I'm scared that our compulsive need for connectivity has extended itself to the heavens. This will have great repercussions.
For me, an airplane flight has always been a welcome window of forced thinking. A time to read, write and let your mind wander a bit. Sure, you can plug in and watch movies or play cards. But you can also take some time to think.
What you couldn't do, until recently, is connect. They tried sky-phones, but they were so cost prohibitive that they proved to be a short-lived fad. (And good riddance!) Who wants to be reachable in the sky?
But now the connectivity obsessives are at it again, and this time it's a real threat: Wi-Fi in the sky.
I know we've all fallen in love with real-time responsiveness. My team is the first to call me out on extreme and constant connectivity. My colleagues find e-mailing me to be more akin to instant messaging. But I'm not proud of this. This constant reactiveness is the greatest threat to my—and our—ability to think deeply.
In the era of "reactionary workflow," when we're always eager to react, respond, and surf the tops of our many feeds and inboxes, we seldom start a thought on our own. We don’t disconnect for long enough to really think organically, without interruption.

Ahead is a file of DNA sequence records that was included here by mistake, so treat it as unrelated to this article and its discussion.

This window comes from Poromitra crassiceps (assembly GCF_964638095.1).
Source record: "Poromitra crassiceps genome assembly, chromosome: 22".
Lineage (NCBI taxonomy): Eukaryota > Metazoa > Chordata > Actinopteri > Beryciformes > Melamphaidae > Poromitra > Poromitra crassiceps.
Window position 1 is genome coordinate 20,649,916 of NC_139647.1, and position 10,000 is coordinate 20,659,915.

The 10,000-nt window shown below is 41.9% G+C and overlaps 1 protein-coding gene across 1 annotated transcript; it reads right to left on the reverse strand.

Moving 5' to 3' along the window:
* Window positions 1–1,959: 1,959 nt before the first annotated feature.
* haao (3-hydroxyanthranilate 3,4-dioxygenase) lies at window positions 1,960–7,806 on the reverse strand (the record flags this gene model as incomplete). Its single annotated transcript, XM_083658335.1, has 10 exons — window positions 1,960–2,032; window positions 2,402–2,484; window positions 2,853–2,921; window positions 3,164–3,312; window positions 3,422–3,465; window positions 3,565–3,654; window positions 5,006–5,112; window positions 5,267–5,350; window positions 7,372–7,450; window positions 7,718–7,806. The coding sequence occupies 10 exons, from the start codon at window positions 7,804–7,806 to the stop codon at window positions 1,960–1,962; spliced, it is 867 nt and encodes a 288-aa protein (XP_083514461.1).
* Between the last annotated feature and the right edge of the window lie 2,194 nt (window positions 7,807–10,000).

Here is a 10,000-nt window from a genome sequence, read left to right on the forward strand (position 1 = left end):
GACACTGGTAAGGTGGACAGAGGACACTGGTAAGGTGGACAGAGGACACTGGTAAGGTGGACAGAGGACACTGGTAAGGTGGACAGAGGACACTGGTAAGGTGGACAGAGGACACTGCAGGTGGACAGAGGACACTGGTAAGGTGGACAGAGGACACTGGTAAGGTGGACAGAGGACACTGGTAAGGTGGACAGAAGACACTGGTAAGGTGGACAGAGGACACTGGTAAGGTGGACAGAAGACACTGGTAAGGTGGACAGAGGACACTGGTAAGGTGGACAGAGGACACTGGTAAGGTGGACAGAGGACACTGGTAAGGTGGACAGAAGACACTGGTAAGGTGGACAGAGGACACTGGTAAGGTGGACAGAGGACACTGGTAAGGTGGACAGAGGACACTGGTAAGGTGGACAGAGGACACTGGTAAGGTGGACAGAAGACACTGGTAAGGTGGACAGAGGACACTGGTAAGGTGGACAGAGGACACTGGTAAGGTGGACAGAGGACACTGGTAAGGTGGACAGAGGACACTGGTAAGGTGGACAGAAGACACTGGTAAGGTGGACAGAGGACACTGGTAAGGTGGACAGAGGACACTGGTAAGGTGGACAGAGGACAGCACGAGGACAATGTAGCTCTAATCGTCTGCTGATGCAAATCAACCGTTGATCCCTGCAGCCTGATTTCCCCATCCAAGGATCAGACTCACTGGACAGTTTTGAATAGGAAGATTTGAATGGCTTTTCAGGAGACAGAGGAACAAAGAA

In an era where most thoughts are prompted by a stimulus of the hyper-connected-twitter-e-mail kind, we seldom disconnect long enough to think organically—independent of the stuff we are reacting to.
To be clear, I don’t think the problem is technology, I think it’s connectivity. Which brings us back to the gorgeous views and sacred space for deep thinking that is still available—at least for now—at 30,000 feet.
I remember a recent comment from Beth Comstock, GE's Chief Marketing Officer and a past 99% Conference speaker, about her own struggle to preserve time for deep thinking and long-term strategy brainstorms. When overwhelmed by the daily minutia, she commented, "I know it's time to book a flight to China."
Perhaps in-flight time, where your head is literally in the clouds, is more valuable than you thought?
Here's a marketing idea that any airline is welcome to steal: Embrace "no Wi-Fi" and time for disconnection as a feature. Every flight is a departure from the firehose of daily communications and reactionary workflow. Every flight offers a precious return, if only for a few hours, to your intrinsic sense of wonder.
Forced disconnection is perk for which I am willing to pay a premium.
What do you think? Will disconnection become a new form of luxury?